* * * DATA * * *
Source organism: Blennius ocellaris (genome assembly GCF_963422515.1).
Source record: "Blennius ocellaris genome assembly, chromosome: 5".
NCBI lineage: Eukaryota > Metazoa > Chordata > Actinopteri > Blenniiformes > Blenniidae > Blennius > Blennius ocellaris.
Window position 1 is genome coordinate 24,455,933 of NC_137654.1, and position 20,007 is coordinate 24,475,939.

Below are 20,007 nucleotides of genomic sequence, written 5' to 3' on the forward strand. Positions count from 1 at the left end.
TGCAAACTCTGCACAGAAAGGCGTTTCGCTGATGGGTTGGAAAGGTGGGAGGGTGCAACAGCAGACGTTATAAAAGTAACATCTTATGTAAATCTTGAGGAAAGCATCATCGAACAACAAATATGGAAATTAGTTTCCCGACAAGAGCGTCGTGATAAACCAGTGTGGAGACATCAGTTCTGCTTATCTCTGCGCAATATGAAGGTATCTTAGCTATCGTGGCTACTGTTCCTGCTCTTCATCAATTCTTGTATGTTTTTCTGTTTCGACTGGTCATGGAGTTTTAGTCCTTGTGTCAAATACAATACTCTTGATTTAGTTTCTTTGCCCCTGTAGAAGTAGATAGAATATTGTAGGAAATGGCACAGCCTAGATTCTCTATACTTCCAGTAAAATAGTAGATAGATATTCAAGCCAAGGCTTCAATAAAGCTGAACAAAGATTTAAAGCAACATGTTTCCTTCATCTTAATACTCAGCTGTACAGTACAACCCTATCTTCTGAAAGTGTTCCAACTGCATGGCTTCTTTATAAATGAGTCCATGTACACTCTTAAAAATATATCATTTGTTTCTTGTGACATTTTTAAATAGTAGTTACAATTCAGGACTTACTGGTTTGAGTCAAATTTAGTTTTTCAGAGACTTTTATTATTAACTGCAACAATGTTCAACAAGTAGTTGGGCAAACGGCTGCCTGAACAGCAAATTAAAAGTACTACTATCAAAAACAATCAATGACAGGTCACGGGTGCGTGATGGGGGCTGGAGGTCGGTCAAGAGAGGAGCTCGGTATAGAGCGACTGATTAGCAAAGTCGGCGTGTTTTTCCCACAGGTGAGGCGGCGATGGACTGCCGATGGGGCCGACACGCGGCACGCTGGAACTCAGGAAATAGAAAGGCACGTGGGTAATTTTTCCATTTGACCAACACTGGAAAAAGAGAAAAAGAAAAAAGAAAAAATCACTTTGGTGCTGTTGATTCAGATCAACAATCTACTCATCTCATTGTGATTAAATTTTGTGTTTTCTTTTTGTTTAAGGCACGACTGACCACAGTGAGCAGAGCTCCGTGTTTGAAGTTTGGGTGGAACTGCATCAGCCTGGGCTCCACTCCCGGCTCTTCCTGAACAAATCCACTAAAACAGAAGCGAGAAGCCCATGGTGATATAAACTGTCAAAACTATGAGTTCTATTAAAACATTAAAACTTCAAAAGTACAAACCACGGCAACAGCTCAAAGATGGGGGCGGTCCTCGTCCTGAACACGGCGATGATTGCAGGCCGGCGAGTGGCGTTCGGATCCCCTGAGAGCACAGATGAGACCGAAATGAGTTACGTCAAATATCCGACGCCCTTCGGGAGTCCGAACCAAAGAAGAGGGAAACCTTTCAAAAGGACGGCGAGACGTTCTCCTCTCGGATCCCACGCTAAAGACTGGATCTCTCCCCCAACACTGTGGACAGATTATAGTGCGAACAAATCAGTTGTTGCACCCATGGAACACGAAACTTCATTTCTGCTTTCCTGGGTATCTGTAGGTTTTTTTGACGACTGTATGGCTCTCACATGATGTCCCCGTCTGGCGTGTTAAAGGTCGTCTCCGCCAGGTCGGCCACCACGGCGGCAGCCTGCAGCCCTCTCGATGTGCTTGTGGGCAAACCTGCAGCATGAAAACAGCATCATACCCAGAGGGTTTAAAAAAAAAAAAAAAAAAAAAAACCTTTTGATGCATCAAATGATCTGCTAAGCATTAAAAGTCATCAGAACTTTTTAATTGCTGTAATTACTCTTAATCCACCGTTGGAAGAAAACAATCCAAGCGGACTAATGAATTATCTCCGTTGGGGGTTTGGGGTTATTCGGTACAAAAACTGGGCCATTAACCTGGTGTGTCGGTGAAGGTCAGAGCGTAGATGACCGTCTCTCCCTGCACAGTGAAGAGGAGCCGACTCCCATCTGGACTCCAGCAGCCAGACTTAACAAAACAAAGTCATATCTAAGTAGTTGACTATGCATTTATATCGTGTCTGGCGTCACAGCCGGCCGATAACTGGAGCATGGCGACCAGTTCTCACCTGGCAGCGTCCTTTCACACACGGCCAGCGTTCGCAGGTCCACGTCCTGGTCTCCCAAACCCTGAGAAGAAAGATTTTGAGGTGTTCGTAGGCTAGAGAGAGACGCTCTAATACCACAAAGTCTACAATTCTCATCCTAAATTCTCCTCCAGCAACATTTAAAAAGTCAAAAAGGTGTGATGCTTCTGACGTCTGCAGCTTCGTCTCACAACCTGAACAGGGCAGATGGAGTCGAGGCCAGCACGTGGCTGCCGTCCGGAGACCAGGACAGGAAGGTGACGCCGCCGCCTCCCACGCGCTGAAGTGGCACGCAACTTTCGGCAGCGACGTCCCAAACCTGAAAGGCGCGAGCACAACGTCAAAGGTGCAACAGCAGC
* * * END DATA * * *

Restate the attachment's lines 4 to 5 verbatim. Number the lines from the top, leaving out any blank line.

Window position 1 is genome coordinate 24,455,933 of NC_137654.1, and position 20,007 is coordinate 24,475,939.

Below are 20,007 nucleotides of genomic sequence, written 5' to 3' on the forward strand. Positions count from 1 at the left end.